The United States is calling on Burma to allow international humanitarian organizations, such as the International Committee of the Red Cross, to visit people arrested in recent anti-government protests.
U.S. State Department Spokesman Sean McCormack said Tuesday that the United States is concerned for the well-being of the more than 150 Burmese citizens detained after multiple reports of brutal beatings and interrogations.
Protests have been erupting across Burma since the government doubled the price of fuel in August. Officials say the increase was needed because of high world oil prices.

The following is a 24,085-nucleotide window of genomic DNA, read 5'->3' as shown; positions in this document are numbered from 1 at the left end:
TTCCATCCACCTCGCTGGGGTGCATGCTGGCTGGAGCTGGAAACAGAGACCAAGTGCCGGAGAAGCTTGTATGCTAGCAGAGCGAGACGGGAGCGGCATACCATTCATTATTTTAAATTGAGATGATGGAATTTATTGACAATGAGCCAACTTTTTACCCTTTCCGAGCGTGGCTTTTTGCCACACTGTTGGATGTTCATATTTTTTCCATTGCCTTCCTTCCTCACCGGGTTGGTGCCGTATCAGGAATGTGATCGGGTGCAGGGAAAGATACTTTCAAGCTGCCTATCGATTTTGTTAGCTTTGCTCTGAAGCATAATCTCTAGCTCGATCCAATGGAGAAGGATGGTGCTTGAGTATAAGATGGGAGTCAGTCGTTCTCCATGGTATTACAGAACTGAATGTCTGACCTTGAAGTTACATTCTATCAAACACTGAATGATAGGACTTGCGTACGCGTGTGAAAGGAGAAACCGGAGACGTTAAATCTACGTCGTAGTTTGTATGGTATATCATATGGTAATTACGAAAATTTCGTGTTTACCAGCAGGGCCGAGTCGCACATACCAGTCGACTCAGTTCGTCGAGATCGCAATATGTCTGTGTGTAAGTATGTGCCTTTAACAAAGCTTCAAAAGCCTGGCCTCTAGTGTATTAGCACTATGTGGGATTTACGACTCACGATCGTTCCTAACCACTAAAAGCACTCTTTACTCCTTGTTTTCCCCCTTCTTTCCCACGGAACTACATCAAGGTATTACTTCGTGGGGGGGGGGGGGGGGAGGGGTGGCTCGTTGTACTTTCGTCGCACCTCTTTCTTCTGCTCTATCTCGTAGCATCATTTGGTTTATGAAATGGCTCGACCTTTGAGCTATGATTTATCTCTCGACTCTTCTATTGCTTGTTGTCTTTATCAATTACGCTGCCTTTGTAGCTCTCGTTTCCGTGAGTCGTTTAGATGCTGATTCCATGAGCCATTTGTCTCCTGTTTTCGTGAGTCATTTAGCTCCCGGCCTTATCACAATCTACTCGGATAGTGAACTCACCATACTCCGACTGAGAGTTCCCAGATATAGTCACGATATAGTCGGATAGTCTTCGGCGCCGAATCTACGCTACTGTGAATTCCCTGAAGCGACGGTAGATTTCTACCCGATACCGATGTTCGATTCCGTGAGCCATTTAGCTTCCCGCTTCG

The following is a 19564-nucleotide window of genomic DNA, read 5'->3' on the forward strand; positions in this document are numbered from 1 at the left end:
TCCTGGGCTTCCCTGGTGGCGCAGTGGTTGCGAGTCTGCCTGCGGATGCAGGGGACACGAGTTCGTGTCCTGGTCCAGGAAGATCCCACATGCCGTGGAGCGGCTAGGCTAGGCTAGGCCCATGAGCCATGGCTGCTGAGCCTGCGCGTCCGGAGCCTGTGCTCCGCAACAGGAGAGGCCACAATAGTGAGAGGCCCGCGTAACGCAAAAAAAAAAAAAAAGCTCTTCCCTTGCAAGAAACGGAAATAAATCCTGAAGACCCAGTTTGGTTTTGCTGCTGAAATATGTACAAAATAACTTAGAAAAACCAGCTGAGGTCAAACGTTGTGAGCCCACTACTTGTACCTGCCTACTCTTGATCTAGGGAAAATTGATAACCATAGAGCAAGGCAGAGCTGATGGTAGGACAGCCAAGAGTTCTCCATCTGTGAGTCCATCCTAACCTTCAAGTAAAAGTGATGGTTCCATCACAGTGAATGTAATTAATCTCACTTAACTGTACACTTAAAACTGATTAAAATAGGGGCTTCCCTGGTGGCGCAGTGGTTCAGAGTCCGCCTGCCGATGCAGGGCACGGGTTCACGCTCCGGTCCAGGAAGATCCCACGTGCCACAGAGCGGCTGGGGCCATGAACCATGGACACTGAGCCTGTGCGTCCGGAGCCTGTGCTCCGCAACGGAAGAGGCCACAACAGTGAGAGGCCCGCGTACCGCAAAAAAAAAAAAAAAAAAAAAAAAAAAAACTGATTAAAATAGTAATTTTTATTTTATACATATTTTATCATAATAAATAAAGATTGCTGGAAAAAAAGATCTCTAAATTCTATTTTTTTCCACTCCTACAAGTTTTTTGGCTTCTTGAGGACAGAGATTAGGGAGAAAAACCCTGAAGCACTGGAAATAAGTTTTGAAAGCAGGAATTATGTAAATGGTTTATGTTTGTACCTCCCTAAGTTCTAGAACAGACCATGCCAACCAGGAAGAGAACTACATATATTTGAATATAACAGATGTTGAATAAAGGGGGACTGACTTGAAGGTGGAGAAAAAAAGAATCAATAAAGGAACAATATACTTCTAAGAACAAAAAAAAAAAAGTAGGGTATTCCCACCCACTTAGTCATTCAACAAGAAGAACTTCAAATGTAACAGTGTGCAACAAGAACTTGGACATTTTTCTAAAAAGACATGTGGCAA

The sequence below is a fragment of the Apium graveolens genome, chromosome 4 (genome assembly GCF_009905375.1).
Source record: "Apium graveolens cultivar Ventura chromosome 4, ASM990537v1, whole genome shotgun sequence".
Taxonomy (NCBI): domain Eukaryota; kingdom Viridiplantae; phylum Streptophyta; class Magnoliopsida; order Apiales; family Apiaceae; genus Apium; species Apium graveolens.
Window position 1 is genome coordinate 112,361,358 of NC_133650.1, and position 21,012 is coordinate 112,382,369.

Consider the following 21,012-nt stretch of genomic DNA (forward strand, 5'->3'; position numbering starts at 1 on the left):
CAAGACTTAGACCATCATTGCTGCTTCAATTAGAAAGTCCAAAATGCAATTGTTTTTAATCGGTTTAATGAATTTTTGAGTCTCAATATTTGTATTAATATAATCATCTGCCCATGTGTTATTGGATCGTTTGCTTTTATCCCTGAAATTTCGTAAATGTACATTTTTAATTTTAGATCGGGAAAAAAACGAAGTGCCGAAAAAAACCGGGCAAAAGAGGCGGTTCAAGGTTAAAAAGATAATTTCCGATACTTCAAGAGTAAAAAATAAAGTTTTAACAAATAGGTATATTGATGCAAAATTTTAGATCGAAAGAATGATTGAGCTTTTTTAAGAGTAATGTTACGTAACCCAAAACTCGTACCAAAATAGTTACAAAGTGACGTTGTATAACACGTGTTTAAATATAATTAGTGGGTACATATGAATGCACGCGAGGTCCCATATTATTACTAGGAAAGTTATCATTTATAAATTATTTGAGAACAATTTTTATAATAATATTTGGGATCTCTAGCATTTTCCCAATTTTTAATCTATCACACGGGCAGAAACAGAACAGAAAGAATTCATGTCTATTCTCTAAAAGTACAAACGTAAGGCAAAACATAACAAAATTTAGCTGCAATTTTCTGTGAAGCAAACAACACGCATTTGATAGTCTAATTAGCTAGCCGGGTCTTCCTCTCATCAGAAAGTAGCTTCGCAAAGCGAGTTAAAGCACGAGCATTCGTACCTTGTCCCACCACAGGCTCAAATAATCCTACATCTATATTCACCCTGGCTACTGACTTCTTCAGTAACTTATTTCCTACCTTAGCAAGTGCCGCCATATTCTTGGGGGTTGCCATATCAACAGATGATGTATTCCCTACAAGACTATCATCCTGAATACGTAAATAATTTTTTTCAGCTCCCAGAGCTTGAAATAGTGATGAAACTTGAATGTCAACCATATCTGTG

Last week, security forces arrested and beat several monks during a protest in the central city of Pakokku against the military government's economic policies. Witnesses said soldiers also fired warning shots over the monks' heads.
Burmese dissident media , the Thailand-based "Irrawaddy" magazine reported Tuesday that Buddhist monks may stop accepting donations from soldiers unless the Burmese government apologizes for attacking the monks.
Burma is a devoutly Buddhist nation and giving donations to monks is an important spiritual duty. A boycott of alms from soldiers could send a strong message to the military.
Information for this news is provided by Reuters and afp.